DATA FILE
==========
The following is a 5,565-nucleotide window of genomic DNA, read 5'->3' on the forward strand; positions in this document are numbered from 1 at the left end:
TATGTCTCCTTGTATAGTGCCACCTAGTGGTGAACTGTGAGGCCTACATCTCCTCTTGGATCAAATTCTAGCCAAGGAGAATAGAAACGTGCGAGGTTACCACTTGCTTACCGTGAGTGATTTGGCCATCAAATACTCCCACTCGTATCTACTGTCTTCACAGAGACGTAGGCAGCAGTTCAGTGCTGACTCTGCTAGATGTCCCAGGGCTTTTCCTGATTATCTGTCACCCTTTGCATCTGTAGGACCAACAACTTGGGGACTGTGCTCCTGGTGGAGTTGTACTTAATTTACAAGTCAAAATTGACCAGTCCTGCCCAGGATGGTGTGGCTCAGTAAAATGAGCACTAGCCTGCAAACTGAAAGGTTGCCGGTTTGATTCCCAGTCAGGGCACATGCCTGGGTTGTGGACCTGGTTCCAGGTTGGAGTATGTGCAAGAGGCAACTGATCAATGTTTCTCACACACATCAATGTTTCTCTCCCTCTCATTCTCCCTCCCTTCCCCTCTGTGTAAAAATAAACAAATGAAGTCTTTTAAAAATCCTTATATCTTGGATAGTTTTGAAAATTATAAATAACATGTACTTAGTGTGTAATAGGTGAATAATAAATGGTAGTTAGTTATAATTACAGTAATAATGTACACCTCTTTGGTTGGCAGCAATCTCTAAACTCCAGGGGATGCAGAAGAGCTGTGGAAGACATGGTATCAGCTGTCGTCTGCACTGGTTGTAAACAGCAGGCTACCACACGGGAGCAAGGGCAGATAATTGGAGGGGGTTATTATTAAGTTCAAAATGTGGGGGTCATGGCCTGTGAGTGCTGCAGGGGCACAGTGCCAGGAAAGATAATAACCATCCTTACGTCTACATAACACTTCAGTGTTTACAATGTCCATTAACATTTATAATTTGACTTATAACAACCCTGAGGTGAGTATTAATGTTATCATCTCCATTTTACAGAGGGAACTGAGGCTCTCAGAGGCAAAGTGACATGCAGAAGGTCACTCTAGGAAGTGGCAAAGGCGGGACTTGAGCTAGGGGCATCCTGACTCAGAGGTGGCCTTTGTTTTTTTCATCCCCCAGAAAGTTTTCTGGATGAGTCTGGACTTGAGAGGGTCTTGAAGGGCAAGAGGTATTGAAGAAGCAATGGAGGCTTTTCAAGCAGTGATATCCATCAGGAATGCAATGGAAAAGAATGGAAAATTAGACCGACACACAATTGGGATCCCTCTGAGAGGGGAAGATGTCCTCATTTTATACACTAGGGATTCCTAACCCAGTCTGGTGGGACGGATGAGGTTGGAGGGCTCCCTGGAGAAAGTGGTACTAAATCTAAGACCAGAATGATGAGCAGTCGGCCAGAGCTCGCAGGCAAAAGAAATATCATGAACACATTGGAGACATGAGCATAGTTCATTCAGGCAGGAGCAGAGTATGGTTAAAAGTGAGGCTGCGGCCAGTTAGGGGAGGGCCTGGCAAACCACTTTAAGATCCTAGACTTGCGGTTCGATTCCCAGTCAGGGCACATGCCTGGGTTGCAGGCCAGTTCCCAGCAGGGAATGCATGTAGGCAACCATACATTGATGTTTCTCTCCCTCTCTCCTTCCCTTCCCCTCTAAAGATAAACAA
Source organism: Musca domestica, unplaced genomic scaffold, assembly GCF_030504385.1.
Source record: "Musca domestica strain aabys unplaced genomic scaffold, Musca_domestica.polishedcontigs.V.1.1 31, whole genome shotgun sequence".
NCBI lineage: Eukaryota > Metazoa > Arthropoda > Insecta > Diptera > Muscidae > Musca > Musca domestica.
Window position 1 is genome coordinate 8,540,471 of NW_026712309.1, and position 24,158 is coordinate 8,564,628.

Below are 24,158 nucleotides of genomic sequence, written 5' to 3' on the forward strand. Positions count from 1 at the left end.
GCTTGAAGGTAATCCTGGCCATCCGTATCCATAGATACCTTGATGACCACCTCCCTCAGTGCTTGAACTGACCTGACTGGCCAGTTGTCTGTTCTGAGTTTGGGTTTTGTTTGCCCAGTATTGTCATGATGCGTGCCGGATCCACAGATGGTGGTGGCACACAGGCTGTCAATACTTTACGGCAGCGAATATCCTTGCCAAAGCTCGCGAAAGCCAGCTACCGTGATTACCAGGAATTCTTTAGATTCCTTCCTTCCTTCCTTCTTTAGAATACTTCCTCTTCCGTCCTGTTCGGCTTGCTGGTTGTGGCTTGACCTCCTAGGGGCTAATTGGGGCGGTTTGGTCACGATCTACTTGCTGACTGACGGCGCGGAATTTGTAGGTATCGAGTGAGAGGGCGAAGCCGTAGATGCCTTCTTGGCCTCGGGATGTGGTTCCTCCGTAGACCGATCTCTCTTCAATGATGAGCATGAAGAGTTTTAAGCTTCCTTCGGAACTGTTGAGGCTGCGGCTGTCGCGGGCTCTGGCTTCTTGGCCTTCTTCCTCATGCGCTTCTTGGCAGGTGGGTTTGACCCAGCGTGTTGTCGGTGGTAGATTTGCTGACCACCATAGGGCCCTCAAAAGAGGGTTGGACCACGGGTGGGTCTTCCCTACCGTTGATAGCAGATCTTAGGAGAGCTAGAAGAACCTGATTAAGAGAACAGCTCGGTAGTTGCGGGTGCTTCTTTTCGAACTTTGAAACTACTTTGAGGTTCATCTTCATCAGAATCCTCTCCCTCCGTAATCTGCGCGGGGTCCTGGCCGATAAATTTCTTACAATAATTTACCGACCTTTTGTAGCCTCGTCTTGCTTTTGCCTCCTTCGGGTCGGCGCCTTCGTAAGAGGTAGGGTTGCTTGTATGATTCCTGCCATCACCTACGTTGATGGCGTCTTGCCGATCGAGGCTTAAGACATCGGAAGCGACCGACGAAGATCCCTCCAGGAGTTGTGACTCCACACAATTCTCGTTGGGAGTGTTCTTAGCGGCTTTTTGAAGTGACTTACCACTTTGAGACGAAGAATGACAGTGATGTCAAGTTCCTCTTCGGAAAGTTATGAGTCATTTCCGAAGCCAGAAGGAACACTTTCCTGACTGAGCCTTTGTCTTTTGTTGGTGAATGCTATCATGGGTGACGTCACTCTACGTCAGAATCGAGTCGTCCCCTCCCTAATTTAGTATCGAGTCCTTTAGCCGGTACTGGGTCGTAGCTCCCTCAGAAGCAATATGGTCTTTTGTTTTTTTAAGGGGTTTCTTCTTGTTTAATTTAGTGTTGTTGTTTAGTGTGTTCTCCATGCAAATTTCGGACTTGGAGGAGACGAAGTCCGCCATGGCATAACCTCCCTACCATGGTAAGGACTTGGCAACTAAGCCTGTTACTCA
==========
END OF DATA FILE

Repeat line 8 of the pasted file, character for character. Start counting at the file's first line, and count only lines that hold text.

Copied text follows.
GCTTGAAGGTAATCCTGGCCATCCGTATCCATAGATACCTTGATGACCACCTCCCTCAGTGCTTGAACTGACCTGACTGGCCAGTTGTCTGTTCTGAGTTTGGGTTTTGTTTGCCCAGTATTGTCATGATGCGTGCCGGATCCACAGATGGTGGTGGCACACAGGCTGTCAATACTTTACGGCAGCGAATATCCTTGCCAAAGCTCGCGAAAGCCAGCTACCGTGATTACCAGGAATTCTTTAGATTCCTTCCTTCCTTCCTTCTTTAGAATACTTCCTCTTCCGTCCTGTTCGGCTTGCTGGTTGTGGCTTGACCTCCTAGGGGCTAATTGGGGCGGTTTGGTCACGATCTACTTGCTGACTGACGGCGCGGAATTTGTAGGTATCGAGTGAGAGGGCGAAGCCGTAGATGCCTTCTTGGCCTCGGGATGTGGTTCCTCCGTAGACCGATCTCTCTTCAATGATGAGCATGAAGAGTTTTAAGCTTCCTTCGGAACTGTTGAGGCTGCGGCTGTCGCGGGCTCTGGCTTCTTGGCCTTCTTCCTCATGCGCTTCTTGGCAGGTGGGTTTGACCCAGCGTGTTGTCGGTGGTAGATTTGCTGACCACCATAGGGCCCTCAAAAGAGGGTTGGACCACGGGTGGGTCTTCCCTACCGTTGATAGCAGATCTTAGGAGAGCTAGAAGAACCTGATTAAGAGAACAGCTCGGTAGTTGCGGGTGCTTCTTTTCGAACTTTGAAACTACTTTGAGGTTCATCTTCATCAGAATCCTCTCCCTCCGTAATCTGCGCGGGGTCCTGGCCGATAAATTTCTTACAATAATTTACCGACCTTTTGTAGCCTCGTCTTGCTTTTGCCTCCTTCGGGTCGGCGCCTTCGTAAGAGGTAGGGTTGCTTGTATGATTCCTGCCATCACCTACGTTGATGGCGTCTTGCCGATCGAGGCTTAAGACATCGGAAGCGACCGACGAAGATCCCTCCAGGAGTTGTGACTCCACACAATTCTCGTTGGGAGTGTTCTTAGCGGCTTTTTGAAGTGACTTACCACTTTGAGACGAAGAATGACAGTGATGTCAAGTTCCTCTTCGGAAAGTTATGAGTCATTTCCGAAGCCAGAAGGAACACTTTCCTGACTGAGCCTTTGTCTTTTGTTGGTGAATGCTATCATGGGTGACGTCACTCTACGTCAGAATCGAGTCGTCCCCTCCCTAATTTAGTATCGAGTCCTTTAGCCGGTACTGGGTCGTAGCTCCCTCAGAAGCAATATGGTCTTTTGTTTTTTTAAGGGGTTTCTTCTTGTTTAATTTAGTGTTGTTGTTTAGTGTGTTCTCCATGCAAATTTCGGACTTGGAGGAGACGAAGTCCGCCATGGCATAACCTCCCTACCATGGTAAGGACTTGGCAACTAAGCCTGTTACTCA